Once again, it’s Groundhog Day, when the marmots emerge from their holes and decide whether spring is near or not. This year, Lilburn’s own Beauregard Lee emerged on a rainy morning and didn’t see his shadow, foretelling an early spring. However, up in Gobbler’s Knob, Pennsylvania, Punxsutawney Phil arose and saw his shadow, calling for six more weeks of winter. Other woodchucks in Long Island and Canada also split on their forecasts.
Of course, the idea of an animal being able to predict the weather might be more valid if we looked at the timing of its emergence, rather than forcing a decision on February 2nd. For example, I saw the first robin of the season over the weekend. The daffodils seem to be running late this year, another sign of a late spring. The weather service also is calling for a late spring, at least in the south (see my previous post), and the outlook for the next two weeks calls for colder than normal weather.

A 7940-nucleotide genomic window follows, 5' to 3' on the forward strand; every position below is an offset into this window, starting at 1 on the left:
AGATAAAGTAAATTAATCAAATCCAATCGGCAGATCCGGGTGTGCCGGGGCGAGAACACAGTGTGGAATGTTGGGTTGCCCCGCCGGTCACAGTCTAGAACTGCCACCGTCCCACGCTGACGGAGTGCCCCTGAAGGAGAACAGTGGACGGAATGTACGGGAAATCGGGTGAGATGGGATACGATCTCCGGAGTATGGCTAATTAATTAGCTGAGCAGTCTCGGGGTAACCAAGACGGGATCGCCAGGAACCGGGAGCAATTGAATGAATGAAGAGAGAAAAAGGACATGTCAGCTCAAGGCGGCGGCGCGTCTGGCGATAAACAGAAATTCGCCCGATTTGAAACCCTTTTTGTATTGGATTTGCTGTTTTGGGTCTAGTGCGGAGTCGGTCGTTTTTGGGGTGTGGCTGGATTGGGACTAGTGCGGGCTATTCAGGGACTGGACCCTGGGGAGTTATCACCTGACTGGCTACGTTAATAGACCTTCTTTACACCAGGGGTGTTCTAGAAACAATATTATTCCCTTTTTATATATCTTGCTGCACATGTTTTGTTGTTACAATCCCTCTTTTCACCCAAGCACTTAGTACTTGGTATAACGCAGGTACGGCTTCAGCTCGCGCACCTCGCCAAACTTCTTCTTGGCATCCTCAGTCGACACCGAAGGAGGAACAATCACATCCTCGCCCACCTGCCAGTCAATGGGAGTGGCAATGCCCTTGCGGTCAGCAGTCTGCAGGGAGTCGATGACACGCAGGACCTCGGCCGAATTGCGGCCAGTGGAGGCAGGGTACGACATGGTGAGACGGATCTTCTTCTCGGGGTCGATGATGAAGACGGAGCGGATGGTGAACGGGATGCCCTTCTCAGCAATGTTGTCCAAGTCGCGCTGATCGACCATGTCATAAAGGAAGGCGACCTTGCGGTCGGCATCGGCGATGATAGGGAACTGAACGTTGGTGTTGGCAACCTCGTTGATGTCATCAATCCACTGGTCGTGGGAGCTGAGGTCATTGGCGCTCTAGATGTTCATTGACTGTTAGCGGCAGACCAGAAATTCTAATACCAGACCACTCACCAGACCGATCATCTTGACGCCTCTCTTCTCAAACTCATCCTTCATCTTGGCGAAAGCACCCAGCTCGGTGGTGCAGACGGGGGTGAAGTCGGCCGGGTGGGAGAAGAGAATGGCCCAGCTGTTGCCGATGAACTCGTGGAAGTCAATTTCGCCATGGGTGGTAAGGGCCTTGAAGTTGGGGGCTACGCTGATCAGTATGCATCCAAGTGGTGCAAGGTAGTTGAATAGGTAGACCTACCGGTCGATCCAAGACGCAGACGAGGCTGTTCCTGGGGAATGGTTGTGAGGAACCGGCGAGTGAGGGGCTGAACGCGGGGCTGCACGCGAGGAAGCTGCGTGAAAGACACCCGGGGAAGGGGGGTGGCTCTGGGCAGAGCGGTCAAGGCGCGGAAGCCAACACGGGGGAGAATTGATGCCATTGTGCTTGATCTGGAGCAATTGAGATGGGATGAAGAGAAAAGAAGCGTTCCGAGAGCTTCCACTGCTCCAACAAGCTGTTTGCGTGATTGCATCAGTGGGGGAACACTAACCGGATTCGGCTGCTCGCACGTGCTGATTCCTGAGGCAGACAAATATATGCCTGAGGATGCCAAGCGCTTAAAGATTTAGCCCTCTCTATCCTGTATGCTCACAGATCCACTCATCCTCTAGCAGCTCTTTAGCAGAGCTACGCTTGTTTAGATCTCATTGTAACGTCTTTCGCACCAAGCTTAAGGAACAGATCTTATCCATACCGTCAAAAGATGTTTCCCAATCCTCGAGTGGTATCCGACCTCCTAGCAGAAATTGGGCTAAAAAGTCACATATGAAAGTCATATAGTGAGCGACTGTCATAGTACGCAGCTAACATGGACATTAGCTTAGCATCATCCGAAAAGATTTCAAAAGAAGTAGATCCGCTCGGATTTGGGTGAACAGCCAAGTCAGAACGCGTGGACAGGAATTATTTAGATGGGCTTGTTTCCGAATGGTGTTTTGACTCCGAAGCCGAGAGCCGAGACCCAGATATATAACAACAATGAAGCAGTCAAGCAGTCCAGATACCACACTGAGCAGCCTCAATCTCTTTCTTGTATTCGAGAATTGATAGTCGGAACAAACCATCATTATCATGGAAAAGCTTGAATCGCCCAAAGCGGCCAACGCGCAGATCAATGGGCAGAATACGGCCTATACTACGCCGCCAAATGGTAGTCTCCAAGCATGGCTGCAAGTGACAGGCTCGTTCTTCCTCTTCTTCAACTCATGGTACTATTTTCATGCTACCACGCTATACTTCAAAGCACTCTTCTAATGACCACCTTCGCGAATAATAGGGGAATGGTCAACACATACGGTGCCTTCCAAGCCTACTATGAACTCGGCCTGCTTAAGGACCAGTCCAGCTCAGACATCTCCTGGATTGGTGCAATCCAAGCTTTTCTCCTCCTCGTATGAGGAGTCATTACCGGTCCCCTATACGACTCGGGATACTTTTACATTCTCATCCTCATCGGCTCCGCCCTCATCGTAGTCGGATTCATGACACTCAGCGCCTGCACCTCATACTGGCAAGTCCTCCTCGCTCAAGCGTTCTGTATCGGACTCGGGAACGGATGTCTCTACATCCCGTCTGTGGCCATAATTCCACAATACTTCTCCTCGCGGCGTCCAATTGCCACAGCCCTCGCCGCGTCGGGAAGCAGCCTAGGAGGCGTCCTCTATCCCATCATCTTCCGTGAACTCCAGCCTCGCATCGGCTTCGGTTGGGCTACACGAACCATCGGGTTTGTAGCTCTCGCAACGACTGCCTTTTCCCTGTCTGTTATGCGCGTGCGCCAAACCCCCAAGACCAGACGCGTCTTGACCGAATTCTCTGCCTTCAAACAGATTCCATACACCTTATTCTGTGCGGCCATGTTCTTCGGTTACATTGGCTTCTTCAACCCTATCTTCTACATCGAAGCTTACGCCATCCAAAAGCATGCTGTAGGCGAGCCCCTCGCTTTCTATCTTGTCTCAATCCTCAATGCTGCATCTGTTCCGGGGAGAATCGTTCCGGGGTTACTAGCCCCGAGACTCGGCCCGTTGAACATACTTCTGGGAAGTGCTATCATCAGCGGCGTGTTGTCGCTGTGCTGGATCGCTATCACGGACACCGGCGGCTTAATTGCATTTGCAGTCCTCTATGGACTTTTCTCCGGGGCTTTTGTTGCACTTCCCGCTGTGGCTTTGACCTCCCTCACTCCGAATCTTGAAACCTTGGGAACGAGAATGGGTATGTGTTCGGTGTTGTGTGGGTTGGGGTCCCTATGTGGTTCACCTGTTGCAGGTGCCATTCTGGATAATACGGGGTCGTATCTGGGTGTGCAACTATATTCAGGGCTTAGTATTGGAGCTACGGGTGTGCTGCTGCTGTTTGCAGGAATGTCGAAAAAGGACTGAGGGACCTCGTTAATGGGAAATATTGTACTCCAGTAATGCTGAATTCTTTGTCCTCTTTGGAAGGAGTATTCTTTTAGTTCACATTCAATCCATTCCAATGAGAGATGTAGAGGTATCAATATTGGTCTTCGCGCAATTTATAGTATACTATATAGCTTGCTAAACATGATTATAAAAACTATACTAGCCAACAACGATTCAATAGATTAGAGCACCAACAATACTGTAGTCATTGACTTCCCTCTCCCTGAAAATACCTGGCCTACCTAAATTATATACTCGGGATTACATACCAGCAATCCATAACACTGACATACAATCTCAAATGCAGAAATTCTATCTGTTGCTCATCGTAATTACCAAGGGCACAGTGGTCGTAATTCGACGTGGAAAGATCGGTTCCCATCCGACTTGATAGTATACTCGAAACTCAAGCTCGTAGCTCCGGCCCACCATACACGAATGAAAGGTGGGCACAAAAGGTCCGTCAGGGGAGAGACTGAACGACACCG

By the way, how do they decide if the groundhog has made an accurate prediction? At least in Pennsylvania, they look at the number of days in the six weeks after groundhog day when the temperature rises above 40 degrees. If it’s more than half, spring arrived early. 40 degrees wouldn’t work here in Atlanta, where the normal high temperature on February 2nd is 54 degrees. By the first of March, it will be up to 60.
January wasn’t very warm. The mean temperature at Hartsfield Airport in Atlanta for the month was 38.5 degrees, which was 4.2 degrees below normal. It was a little cooler here in Lawrenceville, with 37.3 degrees. Athens was slightly warmer with an average 39.7 degrees, 2.5 degrees below normal. January rainfall was 5.38 inches in Atlanta, .35 inches above normal. Athens had more precipitation, with 6.2 inches, or 1.51 inches above normal. Here in Lawrenceville, I recorded 5.06 inches of rain, however that might be a little short of reality, since my rain gauge doesn’t really handle snow very well.
There’s plenty more rain coming later in the week — up to three inches more. I’m getting tired of it, as I’m sure you are as well.